The Japanese Empire in 1939
Groundbreaking ceremony of Ginza Line, the oldest subway line in Asia, 1925. Front row, right to left: Rudolf Briske, Noritsugu Hayakawa, Furuichi Kōi, Ryutaro Nomura.
Japanese experts inspect the scene of the 'railway sabotage' on South Manchurian Railway, leading to the Mukden Incident and the Japanese occupation of Manchuria.
Count Itagaki Taisuke is credited as being the first Japanese party leader and an important force for liberalism in Meiji Japan.
Planes from the Japanese aircraft carrier Shōkaku preparing the attack on Pearl Harbor
Count Katō Komei, the 14th Prime Minister of Japan from June 11, 1924, until his death on January 28, 1926
The Empire of Japan at its peak in 1942:
Emperor Shōwa during an Army inspection on January 8, 1938
Atomic cloud over Hiroshima, 1945
Tokyo Kaikan was requisitioned as the meeting place for members of the Imperial Rule Assistance Association (Taisei Yokusankai) in the early days.
General Douglas MacArthur and Emperor of Japan, Hirohito, at their first meeting, September 1945
Japanese Pan-Asian writer Shūmei Ōkawa
US Secretary of State Dean Acheson signing the Treaty of Peace with Japan, 8 September 1951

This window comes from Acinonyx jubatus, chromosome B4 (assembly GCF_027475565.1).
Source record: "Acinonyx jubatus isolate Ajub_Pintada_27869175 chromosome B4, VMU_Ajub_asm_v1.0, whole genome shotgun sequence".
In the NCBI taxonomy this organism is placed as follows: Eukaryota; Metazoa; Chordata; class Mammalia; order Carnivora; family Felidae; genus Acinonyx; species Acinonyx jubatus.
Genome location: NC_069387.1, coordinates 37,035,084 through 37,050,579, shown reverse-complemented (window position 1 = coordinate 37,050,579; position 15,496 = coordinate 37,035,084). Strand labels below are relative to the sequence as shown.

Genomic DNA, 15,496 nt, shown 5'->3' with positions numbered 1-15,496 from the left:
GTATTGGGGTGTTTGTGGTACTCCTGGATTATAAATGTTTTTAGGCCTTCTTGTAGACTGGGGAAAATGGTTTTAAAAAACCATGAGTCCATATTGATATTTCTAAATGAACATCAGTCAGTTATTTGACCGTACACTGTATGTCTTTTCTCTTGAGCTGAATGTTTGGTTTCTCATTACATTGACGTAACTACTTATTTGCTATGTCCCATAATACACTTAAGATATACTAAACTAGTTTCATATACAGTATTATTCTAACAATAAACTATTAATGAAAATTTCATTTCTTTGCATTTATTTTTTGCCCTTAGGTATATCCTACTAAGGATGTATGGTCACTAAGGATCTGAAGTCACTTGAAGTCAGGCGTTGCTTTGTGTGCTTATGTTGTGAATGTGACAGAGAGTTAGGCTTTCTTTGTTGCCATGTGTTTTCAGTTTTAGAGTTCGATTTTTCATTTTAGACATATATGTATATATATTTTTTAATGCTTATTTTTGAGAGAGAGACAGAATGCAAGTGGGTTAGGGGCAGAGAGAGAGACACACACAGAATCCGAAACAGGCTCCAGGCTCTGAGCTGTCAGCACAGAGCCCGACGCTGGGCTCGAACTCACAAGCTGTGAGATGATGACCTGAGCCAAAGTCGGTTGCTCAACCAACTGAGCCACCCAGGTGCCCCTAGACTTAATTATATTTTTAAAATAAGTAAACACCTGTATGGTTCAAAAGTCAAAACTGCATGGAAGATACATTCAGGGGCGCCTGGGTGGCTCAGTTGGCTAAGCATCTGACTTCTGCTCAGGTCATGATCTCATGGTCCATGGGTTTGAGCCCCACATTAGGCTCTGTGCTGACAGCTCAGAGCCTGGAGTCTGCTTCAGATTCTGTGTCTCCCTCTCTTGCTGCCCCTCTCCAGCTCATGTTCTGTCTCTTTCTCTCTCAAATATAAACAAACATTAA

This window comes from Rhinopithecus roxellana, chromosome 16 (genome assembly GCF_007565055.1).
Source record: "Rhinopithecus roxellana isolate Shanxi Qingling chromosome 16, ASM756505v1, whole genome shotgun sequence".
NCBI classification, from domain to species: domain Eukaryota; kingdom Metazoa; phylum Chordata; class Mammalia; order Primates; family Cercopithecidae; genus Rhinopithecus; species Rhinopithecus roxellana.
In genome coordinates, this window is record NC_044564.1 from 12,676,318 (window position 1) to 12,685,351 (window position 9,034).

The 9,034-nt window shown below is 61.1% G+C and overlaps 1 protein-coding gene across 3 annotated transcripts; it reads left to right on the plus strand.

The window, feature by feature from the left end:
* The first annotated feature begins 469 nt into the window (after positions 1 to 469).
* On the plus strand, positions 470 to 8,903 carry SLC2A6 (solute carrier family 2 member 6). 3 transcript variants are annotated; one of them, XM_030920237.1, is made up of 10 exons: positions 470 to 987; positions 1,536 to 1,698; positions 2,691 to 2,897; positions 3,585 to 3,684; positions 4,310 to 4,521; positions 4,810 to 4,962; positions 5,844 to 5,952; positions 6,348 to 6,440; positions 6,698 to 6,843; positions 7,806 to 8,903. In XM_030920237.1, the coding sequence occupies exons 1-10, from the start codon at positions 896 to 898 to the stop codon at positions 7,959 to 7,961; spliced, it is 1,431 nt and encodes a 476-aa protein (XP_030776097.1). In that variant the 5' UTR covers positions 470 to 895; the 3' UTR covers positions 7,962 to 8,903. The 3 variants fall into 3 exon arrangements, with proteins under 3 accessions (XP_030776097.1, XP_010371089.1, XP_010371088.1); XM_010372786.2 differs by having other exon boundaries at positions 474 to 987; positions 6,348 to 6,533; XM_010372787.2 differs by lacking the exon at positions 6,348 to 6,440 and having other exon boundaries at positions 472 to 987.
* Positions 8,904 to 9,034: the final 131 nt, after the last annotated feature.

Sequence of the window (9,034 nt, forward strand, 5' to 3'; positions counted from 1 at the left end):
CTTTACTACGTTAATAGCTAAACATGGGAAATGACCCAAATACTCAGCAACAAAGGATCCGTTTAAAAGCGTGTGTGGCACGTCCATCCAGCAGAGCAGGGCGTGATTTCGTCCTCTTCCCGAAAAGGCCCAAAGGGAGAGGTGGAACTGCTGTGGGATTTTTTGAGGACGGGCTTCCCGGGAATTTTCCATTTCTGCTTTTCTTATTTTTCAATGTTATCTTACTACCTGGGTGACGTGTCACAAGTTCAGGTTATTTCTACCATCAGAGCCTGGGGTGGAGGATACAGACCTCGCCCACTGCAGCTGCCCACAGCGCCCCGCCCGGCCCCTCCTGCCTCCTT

Rebel troops assembling at police headquarters during the February 26 Incident
Shigeru Yoshida was one of the longest serving PMs in Japanese history (1946–1947 and 1948–1954).
A bank run during the Shōwa financial crisis, March 1927
Tokyo in 2010
National Diet Building, 1930
Wreckage at a railway station destroyed during the 2011 earthquake and tsunami.
Political map of the Asia-Pacific region, 1939
Social structure of the Edo period
Japanese troops entering Shenyang, Northeast China during the Mukden Incident, 1931
A vase from the early Jōmon period (11000–7000 BC)
The Japanese occupation of Peiping (Beijing) in China, on August 13, 1937. Japanese troops are shown passing from Peiping into the Tartar City through Zhengyangmen, the main gate leading onward to the palaces in the Forbidden City.
Middle Jōmon vase (2000 BC)
IJN Special Naval Landing Forces armed with the Type 11 Light Machine Gun during the Battle of Shanghai, 1937
Dogū figurine of the late Jōmon period (1000–400 BC)
Signing ceremony for the Axis Powers Tripartite Pact
Ancient drawing depicting a samurai battling forces of the Mongol Empire
Founding ceremony of the Hakkō ichiu (All the world under one roof) monument in 1940
Samurai Mitsui Sukenaga (right) defeating the Mongolian invasion army (left)
A map of the Japanese advance from 1937 to 1942
Shiraishi clan